The effect of replacing 50% or 95% of the potassium by sodium on growth and on potassium and sodium levels in three genotypes of sugar beet (MONOHILL; ADA; FIA) has been studied in water culture over a period from 2 to 9 weeks.
In all three genotypes there was a preferential uptake of potassium compared to sodium. Nevertheless, at high sodium supply most of the potassium was replaced by sodium, particularly in the leaves. At the same supply the accumulation of sodium in the leaves increased in the following order: ADA < MONOHILL < FIA. Even with high dominance of sodium in the medium, the youngest leaves of FIA held about 0.5 mmol potassium per g dry matter, and potassium was evidently translocated from old leaves to the new growth.
Effects of sodium on growth became more important with time. After 9 weeks, 50% replacement of potassium by sodium increased growth of all plant organs of the three genotypes. Replacing 95% of potassium by sodium depressed growth of the storage root in MONOHILL and particularly in ADA, with simultaneous enhancement of leaf growth in the latter. In FIA, however, this treatment further stimulated both leaf and, particularly, storage root growth. Sodium in comparison with potassium increased the sucrose concentration in leaves and storage roots. The highest sucrose concentration in the storage roots of ADA and FIA was obtained in the treatment with 95% sodium.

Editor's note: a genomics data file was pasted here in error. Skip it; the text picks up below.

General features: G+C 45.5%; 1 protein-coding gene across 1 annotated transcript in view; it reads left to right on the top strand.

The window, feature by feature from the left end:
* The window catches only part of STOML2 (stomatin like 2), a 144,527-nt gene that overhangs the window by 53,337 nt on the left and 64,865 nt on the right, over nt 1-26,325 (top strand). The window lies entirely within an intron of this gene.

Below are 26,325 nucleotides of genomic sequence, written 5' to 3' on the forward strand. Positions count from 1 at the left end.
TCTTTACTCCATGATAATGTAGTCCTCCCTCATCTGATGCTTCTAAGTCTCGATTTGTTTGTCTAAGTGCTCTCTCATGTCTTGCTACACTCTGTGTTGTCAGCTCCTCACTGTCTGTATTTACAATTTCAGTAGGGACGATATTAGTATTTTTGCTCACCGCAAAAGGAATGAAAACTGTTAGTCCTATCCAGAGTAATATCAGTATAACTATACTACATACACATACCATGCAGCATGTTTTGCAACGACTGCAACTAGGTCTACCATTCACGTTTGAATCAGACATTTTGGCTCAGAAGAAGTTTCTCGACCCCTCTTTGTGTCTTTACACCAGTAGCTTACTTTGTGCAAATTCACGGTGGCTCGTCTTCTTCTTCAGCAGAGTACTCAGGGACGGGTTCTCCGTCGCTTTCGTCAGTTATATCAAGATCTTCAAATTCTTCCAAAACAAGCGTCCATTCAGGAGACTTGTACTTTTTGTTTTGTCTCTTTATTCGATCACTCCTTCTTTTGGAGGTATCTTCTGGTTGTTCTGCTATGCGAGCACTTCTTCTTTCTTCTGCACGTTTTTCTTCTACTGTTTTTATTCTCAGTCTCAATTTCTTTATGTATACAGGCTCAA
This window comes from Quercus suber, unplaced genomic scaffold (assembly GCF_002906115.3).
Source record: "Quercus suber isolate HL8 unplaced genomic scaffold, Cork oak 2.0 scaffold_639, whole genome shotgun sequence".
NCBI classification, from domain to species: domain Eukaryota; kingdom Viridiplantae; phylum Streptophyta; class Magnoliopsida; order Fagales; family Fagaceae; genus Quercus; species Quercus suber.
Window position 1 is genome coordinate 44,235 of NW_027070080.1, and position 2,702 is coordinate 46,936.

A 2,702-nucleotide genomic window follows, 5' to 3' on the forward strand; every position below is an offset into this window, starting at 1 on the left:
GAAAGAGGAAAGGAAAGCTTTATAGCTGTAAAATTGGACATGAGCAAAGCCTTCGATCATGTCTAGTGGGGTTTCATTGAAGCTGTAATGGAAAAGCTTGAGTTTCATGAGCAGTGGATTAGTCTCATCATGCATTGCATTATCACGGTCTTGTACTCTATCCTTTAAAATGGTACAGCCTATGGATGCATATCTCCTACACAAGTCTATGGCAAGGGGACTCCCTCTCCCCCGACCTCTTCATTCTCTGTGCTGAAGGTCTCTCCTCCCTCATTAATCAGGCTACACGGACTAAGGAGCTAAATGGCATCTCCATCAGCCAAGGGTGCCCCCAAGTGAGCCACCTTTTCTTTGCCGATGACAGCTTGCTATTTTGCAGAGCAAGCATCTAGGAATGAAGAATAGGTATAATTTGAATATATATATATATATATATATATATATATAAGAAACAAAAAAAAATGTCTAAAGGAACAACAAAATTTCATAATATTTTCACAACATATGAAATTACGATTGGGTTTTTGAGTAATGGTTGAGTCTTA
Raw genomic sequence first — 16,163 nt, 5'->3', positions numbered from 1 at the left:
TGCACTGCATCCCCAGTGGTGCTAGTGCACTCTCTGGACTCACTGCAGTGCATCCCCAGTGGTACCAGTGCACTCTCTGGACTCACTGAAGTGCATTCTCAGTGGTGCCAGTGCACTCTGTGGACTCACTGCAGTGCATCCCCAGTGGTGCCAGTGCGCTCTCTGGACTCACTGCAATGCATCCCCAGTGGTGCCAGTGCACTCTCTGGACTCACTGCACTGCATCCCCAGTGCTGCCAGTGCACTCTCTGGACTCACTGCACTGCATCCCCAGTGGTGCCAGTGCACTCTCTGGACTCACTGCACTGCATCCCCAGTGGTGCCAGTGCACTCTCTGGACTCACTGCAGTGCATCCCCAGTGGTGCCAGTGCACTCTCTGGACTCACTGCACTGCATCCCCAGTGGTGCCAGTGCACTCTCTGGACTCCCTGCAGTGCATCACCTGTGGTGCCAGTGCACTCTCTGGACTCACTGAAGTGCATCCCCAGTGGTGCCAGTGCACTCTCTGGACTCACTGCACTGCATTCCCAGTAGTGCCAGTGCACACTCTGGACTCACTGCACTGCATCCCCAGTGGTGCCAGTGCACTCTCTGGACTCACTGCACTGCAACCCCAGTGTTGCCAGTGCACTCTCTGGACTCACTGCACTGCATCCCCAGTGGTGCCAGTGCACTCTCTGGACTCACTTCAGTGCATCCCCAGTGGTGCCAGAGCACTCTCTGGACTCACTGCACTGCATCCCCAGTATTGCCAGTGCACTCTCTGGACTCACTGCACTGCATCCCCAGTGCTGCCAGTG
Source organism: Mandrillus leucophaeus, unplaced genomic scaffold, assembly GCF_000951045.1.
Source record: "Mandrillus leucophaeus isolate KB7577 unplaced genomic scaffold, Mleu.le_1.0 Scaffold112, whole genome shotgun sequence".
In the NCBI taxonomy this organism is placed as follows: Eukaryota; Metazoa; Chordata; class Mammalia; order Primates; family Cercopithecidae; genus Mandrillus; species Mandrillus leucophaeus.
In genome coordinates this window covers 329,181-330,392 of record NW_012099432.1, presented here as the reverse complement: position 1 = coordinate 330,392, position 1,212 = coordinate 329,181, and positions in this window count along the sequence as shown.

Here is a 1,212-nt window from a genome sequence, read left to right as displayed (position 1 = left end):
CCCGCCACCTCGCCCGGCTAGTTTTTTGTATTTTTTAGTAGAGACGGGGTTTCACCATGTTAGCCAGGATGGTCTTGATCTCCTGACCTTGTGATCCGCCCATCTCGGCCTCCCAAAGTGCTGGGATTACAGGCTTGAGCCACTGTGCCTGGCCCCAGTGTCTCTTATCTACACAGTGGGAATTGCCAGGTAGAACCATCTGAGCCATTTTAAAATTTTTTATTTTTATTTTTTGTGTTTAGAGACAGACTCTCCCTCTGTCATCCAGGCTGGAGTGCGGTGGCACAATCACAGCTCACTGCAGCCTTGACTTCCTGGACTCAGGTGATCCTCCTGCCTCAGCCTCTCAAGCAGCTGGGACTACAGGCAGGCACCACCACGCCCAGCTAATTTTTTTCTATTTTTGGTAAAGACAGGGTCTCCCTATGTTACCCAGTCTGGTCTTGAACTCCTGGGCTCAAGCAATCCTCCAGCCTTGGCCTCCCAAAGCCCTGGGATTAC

The results demonstrate pronounced genotypic differences in sugar beet with respect to the response to sodium. FIA has the most natrophilic behaviour and might be a promising genotype for breeding programmes for adaptation of sugar beet plants to soils high in sodium.